Independent Contractors: Get to Know Your Tax Obligations

May 19, 2021
Understanding your tax obligations as an optometric contractor doesn’t have to be a guessing game.
Doctor's hand punching numbers on a calculator next to a clipboard with a financial document and a pen.

For doctors of optometry who practice as independent contractors, tax obligations are a significant factor when determining their daily rate. If you are just starting out in a contractor position, it is crucial to familiarize yourself with the taxes you will be responsible for.

As an independent contractor, you will be responsible for paying self-employment tax (also known as FICA tax) and federal income tax, along with state and municipal taxes.

  • FICA tax: FICA tax is made up of withholdings for social security and Medicare, and for an optometrist who is an employee, these withholdings are typically split between the employee and the employer with each party paying 6.2% for social security and 1.45% for Medicare. As an independent contractor, however, you are responsible for both the employer and the employee portions of the withholdings, for a total of 15.3%.
  • Federal income taxes: Along with self-employment taxes, you will also be responsible for paying federal income taxes as an independent contractor. To estimate what your federal income tax will be, take your approximate yearly salary, subtract deductions, and then find your tax bracket to determine your tax rate. You may find it helpful to use a free tax calculator online to estimate your tax rate.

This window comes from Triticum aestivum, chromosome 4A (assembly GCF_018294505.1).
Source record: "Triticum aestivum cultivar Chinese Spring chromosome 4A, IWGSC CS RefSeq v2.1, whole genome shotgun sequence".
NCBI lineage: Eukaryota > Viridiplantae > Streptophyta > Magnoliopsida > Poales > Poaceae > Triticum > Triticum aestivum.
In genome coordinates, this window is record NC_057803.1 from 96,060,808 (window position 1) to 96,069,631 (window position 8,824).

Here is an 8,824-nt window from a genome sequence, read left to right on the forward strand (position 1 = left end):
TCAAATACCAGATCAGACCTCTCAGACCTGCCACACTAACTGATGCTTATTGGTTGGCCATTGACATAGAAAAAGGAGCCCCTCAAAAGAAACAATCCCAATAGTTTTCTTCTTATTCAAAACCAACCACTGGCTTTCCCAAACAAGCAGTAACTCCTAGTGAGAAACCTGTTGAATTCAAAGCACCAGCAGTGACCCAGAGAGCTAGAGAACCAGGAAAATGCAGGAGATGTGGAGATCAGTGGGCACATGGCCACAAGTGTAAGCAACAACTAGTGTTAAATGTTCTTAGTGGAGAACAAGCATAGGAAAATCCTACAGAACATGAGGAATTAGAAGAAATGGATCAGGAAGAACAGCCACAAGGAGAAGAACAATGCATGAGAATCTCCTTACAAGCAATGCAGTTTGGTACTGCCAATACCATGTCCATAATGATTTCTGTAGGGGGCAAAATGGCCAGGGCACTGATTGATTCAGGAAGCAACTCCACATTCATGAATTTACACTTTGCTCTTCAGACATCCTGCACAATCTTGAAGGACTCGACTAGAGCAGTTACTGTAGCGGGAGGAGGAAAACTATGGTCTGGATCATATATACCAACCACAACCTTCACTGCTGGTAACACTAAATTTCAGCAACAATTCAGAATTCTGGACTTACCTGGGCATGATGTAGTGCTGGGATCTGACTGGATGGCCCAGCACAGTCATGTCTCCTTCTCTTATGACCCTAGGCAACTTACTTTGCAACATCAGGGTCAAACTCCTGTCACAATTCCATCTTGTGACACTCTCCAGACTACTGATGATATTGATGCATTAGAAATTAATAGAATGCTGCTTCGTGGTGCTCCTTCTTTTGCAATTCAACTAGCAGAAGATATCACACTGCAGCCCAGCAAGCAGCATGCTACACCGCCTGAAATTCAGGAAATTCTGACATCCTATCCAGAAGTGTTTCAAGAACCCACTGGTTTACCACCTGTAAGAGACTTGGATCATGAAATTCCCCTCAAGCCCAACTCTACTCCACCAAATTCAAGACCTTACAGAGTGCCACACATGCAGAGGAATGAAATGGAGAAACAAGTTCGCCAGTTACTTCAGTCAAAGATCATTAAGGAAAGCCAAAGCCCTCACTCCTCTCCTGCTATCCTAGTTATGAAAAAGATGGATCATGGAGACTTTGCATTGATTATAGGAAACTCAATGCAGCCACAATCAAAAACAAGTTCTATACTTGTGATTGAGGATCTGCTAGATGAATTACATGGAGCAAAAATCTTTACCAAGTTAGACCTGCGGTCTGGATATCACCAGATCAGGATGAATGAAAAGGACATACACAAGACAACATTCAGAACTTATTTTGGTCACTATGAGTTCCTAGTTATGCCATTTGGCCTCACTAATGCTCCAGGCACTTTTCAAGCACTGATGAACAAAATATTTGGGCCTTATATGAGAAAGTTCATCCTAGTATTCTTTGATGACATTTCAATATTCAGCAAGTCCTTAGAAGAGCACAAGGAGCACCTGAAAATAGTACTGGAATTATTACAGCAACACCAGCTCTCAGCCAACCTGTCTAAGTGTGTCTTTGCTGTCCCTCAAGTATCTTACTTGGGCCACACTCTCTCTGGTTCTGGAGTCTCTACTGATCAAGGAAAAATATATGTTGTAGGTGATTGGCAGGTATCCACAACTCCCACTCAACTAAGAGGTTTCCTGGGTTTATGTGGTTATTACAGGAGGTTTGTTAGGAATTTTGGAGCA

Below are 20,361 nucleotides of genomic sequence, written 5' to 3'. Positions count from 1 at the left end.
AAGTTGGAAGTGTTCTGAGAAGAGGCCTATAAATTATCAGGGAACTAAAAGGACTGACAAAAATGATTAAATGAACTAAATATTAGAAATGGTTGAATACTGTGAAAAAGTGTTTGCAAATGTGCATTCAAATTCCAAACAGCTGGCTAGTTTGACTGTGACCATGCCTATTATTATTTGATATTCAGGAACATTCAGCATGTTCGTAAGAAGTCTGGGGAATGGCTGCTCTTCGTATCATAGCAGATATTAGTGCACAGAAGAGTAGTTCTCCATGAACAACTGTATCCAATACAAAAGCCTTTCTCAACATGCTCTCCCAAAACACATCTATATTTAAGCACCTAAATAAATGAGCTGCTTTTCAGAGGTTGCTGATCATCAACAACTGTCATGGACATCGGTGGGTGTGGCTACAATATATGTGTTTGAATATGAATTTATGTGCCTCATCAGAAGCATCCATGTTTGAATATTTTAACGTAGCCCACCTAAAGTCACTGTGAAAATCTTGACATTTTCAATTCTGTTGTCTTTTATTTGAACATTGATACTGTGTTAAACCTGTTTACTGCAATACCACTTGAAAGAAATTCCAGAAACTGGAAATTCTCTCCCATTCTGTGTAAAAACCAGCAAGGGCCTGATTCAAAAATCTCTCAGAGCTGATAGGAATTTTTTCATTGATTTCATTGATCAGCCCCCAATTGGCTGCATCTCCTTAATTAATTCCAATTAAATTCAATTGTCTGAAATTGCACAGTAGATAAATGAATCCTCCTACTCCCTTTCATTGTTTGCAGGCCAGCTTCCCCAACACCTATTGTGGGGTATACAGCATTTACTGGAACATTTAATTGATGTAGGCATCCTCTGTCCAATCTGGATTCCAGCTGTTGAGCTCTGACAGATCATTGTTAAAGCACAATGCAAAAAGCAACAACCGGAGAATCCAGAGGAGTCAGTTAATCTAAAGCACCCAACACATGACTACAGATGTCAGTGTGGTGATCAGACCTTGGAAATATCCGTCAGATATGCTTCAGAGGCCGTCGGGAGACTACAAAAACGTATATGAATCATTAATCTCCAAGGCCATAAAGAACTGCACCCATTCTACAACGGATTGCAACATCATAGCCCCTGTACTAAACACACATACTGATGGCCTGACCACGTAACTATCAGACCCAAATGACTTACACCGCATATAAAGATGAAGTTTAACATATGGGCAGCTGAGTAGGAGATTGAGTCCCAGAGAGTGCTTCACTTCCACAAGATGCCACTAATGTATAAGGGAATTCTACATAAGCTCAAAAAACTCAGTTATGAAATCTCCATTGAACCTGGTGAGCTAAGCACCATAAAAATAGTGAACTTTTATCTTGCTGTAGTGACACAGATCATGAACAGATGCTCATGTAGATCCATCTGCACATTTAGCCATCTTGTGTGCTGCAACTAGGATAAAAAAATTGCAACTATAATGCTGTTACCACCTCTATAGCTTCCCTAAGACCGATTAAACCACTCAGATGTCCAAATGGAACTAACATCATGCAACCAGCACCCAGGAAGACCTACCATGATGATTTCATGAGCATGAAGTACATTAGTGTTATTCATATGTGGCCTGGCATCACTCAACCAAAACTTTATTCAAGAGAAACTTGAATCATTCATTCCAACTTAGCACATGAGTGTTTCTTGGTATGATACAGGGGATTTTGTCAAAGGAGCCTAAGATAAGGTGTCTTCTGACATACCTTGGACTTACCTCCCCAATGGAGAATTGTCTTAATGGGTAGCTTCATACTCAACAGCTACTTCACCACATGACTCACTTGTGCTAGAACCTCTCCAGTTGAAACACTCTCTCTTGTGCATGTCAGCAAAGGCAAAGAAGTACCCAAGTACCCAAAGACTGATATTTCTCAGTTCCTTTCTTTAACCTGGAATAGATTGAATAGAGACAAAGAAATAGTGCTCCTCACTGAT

• State and municipal taxes: You may also need to pay state and municipal taxes, depending on your location. Because each state and municipality have different requirements, you will need to check with your state tax authority and your municipal tax authority to find their tax requirements.

Because you will not have an employer withholding your taxes for you throughout the year, you will pay your taxes quarterly, rather than annually. The IRS provides Form 1040-ES which contains a worksheet to help you estimate your taxes for the year. As the year proceeds, if you find that you have estimated your earnings too high or too low, you can complete another Form 1040-ES to recalculate your taxes for the following quarter and adjust accordingly.

Still looking for your perfect career fit? Visit the AOAExcel Career Center to connect with hiring practices nationwide.

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